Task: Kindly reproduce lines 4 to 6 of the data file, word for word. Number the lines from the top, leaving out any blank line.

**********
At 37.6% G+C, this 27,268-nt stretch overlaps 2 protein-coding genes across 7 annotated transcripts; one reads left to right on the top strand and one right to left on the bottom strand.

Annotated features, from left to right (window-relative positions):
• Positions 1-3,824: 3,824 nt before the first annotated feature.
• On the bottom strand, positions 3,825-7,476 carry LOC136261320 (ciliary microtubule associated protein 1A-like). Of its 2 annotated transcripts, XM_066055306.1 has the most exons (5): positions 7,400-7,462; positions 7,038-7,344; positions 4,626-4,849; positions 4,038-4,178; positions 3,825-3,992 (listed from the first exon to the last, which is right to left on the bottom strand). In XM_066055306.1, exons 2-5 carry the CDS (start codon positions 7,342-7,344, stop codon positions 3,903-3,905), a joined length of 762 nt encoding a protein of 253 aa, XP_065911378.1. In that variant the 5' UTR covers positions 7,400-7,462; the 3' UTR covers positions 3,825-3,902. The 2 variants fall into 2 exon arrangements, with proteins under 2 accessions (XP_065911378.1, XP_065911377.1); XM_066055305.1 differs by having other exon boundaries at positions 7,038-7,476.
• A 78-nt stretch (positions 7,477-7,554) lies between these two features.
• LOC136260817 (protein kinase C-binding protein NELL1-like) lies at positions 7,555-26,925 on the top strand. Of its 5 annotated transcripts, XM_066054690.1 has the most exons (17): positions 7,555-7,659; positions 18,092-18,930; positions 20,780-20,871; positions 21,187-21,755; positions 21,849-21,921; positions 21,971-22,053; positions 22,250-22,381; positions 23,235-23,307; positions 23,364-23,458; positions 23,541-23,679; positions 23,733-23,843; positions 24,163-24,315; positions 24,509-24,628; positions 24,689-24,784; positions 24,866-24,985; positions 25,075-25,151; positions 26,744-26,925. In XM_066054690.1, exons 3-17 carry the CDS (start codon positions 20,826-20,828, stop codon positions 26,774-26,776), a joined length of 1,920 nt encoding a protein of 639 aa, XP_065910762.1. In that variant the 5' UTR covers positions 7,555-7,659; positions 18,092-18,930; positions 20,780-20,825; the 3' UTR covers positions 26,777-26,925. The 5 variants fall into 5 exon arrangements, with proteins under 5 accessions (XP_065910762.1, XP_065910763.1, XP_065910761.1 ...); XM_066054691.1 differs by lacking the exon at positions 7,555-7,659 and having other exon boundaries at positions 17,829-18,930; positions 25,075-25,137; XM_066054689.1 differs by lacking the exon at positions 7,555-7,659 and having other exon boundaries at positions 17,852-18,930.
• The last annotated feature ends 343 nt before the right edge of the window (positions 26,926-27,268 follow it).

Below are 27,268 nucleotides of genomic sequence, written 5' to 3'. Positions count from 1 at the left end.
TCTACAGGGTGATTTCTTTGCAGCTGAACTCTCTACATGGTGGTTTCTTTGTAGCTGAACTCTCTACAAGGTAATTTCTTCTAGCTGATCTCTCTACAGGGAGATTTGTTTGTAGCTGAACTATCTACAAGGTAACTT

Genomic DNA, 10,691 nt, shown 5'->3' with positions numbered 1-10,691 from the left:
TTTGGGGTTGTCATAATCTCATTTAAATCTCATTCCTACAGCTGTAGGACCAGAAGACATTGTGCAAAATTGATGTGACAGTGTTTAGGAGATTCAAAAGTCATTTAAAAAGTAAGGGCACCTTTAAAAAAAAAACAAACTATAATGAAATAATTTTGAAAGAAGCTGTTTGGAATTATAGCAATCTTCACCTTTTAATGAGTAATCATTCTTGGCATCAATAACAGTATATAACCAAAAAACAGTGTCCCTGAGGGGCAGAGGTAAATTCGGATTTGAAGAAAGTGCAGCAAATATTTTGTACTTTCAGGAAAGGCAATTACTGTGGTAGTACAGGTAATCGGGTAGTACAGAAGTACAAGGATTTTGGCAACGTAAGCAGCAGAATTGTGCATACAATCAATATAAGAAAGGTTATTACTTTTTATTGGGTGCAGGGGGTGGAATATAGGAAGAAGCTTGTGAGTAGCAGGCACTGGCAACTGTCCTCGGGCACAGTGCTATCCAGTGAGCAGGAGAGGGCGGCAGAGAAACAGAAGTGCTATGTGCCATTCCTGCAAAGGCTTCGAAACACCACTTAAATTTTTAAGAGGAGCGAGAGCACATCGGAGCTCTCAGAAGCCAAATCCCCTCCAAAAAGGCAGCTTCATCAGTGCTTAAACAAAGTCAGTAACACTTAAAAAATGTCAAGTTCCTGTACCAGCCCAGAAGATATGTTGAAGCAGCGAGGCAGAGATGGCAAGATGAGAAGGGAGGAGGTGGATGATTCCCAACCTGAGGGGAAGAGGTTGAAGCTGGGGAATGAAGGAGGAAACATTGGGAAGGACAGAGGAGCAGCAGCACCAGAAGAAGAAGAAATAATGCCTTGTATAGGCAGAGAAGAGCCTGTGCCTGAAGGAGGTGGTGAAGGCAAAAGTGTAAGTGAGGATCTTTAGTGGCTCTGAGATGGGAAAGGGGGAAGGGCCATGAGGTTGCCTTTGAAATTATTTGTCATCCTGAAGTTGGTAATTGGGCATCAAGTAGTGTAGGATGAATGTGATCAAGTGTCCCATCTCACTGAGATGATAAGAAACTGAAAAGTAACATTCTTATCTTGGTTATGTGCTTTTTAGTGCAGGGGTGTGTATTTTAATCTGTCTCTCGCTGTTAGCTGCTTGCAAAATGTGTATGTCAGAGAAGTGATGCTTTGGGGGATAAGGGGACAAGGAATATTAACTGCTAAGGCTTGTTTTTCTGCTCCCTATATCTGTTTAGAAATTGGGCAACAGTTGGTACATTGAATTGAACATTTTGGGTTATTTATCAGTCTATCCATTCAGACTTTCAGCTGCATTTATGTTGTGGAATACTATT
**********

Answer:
• On the bottom strand, positions 3,825-7,476 carry LOC136261320 (ciliary microtubule associated protein 1A-like). Of its 2 annotated transcripts, XM_066055306.1 has the most exons (5): positions 7,400-7,462; positions 7,038-7,344; positions 4,626-4,849; positions 4,038-4,178; positions 3,825-3,992 (listed from the first exon to the last, which is right to left on the bottom strand). In XM_066055306.1, exons 2-5 carry the CDS (start codon positions 7,342-7,344, stop codon positions 3,903-3,905), a joined length of 762 nt encoding a protein of 253 aa, XP_065911378.1. In that variant the 5' UTR covers positions 7,400-7,462; the 3' UTR covers positions 3,825-3,902. The 2 variants fall into 2 exon arrangements, with proteins under 2 accessions (XP_065911378.1, XP_065911377.1); XM_066055305.1 differs by having other exon boundaries at positions 7,038-7,476.
• A 78-nt stretch (positions 7,477-7,554) lies between these two features.
• LOC136260817 (protein kinase C-binding protein NELL1-like) lies at positions 7,555-26,925 on the top strand. Of its 5 annotated transcripts, XM_066054690.1 has the most exons (17): positions 7,555-7,659; positions 18,092-18,930; positions 20,780-20,871; positions 21,187-21,755; positions 21,849-21,921; positions 21,971-22,053; positions 22,250-22,381; positions 23,235-23,307; positions 23,364-23,458; positions 23,541-23,679; positions 23,733-23,843; positions 24,163-24,315; positions 24,509-24,628; positions 24,689-24,784; positions 24,866-24,985; positions 25,075-25,151; positions 26,744-26,925. In XM_066054690.1, exons 3-17 carry the CDS (start codon positions 20,826-20,828, stop codon positions 26,774-26,776), a joined length of 1,920 nt encoding a protein of 639 aa, XP_065910762.1. In that variant the 5' UTR covers positions 7,555-7,659; positions 18,092-18,930; positions 20,780-20,825; the 3' UTR covers positions 26,777-26,925. The 5 variants fall into 5 exon arrangements, with proteins under 5 accessions (XP_065910762.1, XP_065910763.1, XP_065910761.1 ...); XM_066054691.1 differs by lacking the exon at positions 7,555-7,659 and having other exon boundaries at positions 17,829-18,930; positions 25,075-25,137; XM_066054689.1 differs by lacking the exon at positions 7,555-7,659 and having other exon boundaries at positions 17,852-18,930.